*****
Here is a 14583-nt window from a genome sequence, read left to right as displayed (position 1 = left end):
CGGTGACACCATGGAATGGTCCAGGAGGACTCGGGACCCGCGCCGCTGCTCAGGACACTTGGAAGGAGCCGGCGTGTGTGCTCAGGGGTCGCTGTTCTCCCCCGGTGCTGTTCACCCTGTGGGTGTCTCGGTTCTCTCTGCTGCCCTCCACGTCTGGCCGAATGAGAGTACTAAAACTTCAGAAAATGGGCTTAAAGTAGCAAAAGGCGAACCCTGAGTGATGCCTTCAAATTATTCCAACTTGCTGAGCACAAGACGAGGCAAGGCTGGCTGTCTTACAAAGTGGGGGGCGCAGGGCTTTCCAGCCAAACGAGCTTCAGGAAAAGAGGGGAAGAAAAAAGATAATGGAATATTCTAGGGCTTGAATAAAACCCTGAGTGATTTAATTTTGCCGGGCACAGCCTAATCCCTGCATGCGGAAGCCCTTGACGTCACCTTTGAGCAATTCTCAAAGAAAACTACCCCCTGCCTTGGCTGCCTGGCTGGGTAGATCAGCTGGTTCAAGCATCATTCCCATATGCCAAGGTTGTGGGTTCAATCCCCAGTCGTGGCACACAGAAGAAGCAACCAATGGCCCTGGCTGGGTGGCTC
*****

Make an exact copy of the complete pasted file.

Here is a 14583-nt window from a genome sequence, read left to right as displayed (position 1 = left end):
CGGTGACACCATGGAATGGTCCAGGAGGACTCGGGACCCGCGCCGCTGCTCAGGACACTTGGAAGGAGCCGGCGTGTGTGCTCAGGGGTCGCTGTTCTCCCCCGGTGCTGTTCACCCTGTGGGTGTCTCGGTTCTCTCTGCTGCCCTCCACGTCTGGCCGAATGAGAGTACTAAAACTTCAGAAAATGGGCTTAAAGTAGCAAAAGGCGAACCCTGAGTGATGCCTTCAAATTATTCCAACTTGCTGAGCACAAGACGAGGCAAGGCTGGCTGTCTTACAAAGTGGGGGGCGCAGGGCTTTCCAGCCAAACGAGCTTCAGGAAAAGAGGGGAAGAAAAAAGATAATGGAATATTCTAGGGCTTGAATAAAACCCTGAGTGATTTAATTTTGCCGGGCACAGCCTAATCCCTGCATGCGGAAGCCCTTGACGTCACCTTTGAGCAATTCTCAAAGAAAACTACCCCCTGCCTTGGCTGCCTGGCTGGGTAGATCAGCTGGTTCAAGCATCATTCCCATATGCCAAGGTTGTGGGTTCAATCCCCAGTCGTGGCACACAGAAGAAGCAACCAATGGCCCTGGCTGGGTGGCTC